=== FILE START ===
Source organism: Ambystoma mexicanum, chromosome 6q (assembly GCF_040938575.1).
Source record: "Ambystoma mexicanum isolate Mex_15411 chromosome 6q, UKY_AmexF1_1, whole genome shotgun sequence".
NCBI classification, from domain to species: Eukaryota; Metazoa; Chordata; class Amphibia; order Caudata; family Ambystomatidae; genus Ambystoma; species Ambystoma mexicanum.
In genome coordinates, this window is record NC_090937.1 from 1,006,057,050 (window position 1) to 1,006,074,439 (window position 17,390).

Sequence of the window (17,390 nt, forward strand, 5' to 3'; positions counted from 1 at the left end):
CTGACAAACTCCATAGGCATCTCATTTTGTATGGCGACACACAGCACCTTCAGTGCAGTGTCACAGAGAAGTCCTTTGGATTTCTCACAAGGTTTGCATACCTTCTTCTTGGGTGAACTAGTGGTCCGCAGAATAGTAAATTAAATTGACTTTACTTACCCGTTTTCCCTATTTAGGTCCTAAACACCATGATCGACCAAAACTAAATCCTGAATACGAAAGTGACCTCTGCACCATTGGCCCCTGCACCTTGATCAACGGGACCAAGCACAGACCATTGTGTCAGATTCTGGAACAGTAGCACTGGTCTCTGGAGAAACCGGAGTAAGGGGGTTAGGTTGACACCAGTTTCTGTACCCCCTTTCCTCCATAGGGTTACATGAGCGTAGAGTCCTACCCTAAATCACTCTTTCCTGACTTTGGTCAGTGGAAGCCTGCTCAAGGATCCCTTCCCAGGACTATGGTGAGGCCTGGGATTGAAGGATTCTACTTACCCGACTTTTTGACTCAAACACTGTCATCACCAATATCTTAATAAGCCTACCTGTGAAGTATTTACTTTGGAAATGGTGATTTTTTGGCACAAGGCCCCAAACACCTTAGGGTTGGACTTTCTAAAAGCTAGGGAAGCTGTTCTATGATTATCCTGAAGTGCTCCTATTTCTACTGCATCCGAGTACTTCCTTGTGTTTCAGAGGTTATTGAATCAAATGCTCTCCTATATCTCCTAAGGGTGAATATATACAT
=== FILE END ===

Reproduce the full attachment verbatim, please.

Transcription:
Source organism: Ambystoma mexicanum, chromosome 6q (assembly GCF_040938575.1).
Source record: "Ambystoma mexicanum isolate Mex_15411 chromosome 6q, UKY_AmexF1_1, whole genome shotgun sequence".
NCBI classification, from domain to species: Eukaryota; Metazoa; Chordata; class Amphibia; order Caudata; family Ambystomatidae; genus Ambystoma; species Ambystoma mexicanum.
In genome coordinates, this window is record NC_090937.1 from 1,006,057,050 (window position 1) to 1,006,074,439 (window position 17,390).

Sequence of the window (17,390 nt, forward strand, 5' to 3'; positions counted from 1 at the left end):
CTGACAAACTCCATAGGCATCTCATTTTGTATGGCGACACACAGCACCTTCAGTGCAGTGTCACAGAGAAGTCCTTTGGATTTCTCACAAGGTTTGCATACCTTCTTCTTGGGTGAACTAGTGGTCCGCAGAATAGTAAATTAAATTGACTTTACTTACCCGTTTTCCCTATTTAGGTCCTAAACACCATGATCGACCAAAACTAAATCCTGAATACGAAAGTGACCTCTGCACCATTGGCCCCTGCACCTTGATCAACGGGACCAAGCACAGACCATTGTGTCAGATTCTGGAACAGTAGCACTGGTCTCTGGAGAAACCGGAGTAAGGGGGTTAGGTTGACACCAGTTTCTGTACCCCCTTTCCTCCATAGGGTTACATGAGCGTAGAGTCCTACCCTAAATCACTCTTTCCTGACTTTGGTCAGTGGAAGCCTGCTCAAGGATCCCTTCCCAGGACTATGGTGAGGCCTGGGATTGAAGGATTCTACTTACCCGACTTTTTGACTCAAACACTGTCATCACCAATATCTTAATAAGCCTACCTGTGAAGTATTTACTTTGGAAATGGTGATTTTTTGGCACAAGGCCCCAAACACCTTAGGGTTGGACTTTCTAAAAGCTAGGGAAGCTGTTCTATGATTATCCTGAAGTGCTCCTATTTCTACTGCATCCGAGTACTTCCTTGTGTTTCAGAGGTTATTGAATCAAATGCTCTCCTATATCTCCTAAGGGTGAATATATACAT